Today, the question of forcing women to register for the draft is again in front of congress. We believe that former U.S. Rep. Bella Abzug summed up the situation well during her testimony to the Subcommittee on Independent Agencies of the Senate Appropriations Committee on March 11, 1980. Thank you to Edward Hasbrouck for finding this statement made by Ms. Abzug on behalf of a group of feminist leaders against registration of women or men.
Statment by former U.S. Rep. Bella Abzug
[We] adamantly oppose  draft registration for men and women. It… will only contribute to a national war climate….
Those few of us who warned against deeper U.S. involvement in Vietnam during the Gulf of Tonkin scare in the 1960s know that the best time to stop a war is before it begins. Any realistic discussion of draft registration must be based on the recognition that registration is a prelude to the draft, and the draft is a prelude to war….
Feeding our sons and daughters into the draft registration machinery can only have detrimental, divisive effects on our country. The terrible events in Iran and Afghanistan are not sufficient justification for the shift… into a new cold war campaign that would sacrifice American lives to back up our dependence on foreign oil and the shamelessly profiteering American oil monopoly. We should not be talking about sending teenagers to die in the Persian Gulf…
Women have always led anti-war movements, and we are speaking out know against efforts to make another war thinkable and acceptable. As feminists, we reject the male establishment’s war reflex as the solution to international problems…. Women know that when military spending goes up, the programs we care about most get lost…. Women… will again bear the brunt of wrong government policies….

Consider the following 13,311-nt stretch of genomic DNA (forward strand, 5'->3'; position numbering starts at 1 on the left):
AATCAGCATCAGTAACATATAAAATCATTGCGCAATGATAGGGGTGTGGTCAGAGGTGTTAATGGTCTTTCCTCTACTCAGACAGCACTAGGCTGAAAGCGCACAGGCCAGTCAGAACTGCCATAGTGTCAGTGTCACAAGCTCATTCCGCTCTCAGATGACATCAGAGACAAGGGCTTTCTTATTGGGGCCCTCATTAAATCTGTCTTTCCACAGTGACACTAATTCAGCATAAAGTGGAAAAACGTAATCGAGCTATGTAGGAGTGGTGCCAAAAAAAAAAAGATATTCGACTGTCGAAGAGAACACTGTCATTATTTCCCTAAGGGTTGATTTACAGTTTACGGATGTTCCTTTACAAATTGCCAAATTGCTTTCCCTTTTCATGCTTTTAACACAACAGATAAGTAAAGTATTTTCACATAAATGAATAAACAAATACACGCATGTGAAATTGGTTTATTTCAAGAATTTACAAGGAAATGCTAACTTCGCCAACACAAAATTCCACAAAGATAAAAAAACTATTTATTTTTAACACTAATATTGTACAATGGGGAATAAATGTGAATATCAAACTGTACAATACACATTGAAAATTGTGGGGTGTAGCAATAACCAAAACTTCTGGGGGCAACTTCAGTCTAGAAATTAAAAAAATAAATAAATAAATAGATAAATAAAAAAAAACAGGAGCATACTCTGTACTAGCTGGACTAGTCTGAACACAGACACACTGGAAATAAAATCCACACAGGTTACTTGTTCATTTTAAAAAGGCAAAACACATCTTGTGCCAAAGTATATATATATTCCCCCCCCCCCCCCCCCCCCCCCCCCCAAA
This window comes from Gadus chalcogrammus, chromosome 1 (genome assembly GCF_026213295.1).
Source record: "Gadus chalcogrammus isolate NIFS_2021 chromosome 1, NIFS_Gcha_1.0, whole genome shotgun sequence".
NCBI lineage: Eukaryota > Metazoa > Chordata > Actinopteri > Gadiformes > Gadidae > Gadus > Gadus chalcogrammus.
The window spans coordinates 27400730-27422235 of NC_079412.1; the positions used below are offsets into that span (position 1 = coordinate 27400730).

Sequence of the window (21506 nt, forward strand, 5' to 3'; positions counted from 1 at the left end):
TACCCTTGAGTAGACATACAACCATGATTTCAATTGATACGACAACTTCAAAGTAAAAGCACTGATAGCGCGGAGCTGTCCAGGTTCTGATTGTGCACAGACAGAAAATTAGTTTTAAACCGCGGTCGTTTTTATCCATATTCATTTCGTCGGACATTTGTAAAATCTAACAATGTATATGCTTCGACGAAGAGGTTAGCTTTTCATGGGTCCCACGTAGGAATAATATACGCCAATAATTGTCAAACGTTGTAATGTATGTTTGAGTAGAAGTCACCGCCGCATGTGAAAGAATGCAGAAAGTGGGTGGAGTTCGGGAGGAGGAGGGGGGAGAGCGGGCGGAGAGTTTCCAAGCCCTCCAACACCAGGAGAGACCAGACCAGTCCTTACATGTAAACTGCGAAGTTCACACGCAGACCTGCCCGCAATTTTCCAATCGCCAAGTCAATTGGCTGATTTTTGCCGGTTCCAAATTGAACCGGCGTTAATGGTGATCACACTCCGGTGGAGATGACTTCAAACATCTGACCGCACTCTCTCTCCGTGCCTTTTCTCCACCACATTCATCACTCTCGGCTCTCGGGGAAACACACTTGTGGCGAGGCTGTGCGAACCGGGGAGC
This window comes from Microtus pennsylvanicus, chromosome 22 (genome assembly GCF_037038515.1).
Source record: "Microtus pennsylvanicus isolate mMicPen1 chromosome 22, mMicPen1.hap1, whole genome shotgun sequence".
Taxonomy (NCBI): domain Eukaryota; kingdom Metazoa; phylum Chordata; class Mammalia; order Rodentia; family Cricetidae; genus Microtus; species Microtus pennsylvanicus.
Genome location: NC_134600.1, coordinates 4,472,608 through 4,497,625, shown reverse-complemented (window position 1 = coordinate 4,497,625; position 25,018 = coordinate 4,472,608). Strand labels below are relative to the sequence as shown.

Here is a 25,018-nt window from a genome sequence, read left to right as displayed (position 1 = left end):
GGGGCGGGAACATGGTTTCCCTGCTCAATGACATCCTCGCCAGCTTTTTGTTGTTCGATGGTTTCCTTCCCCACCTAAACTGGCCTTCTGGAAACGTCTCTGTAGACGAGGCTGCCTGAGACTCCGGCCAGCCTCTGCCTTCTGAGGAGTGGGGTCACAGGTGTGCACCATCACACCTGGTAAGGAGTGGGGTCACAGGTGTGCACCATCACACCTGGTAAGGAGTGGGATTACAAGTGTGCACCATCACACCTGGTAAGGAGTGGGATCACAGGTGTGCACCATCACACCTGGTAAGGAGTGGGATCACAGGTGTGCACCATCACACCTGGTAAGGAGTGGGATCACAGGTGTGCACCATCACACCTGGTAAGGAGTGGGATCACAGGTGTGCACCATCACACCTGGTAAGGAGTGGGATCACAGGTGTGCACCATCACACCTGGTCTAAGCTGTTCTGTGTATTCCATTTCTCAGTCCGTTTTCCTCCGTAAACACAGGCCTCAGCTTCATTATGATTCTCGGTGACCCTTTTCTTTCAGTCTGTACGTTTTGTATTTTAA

The issue of whether women should be registered along with men has been used as another diversion from the real debate. The President’s statement that women must register for the draft to show that they deserve equal rights is as specious as his whole registration ploy. Women are not looking for special privileges on the basis of gender…. Women have made sacrifices, fought and died in every war our country has been engaged in. It is insulting to suggest that we must prove our patriotism or our dedication to equal rights by blindly accepting this ill-advised draft registration proposal. We insist on our right to debate and reject the premise that registration is necessary or desirable. Women, as well as men, have an equal right to refuse to be drafted, just as women have an equal right to volunteer for the armed services, if that is what they choose to do.
It is ironic but typical that the President wants to force young women into a system in which they meet the same kind of discrimination they encounter as civilians…
We do not endorse draft registration of women as the road to equality in the military, just as we do not endorse draft registration of men as the solution to male unemployment. The question we should all be asking is not whether women should be registered, but whether anyone should be registered. [Our] answer is an emphatic no.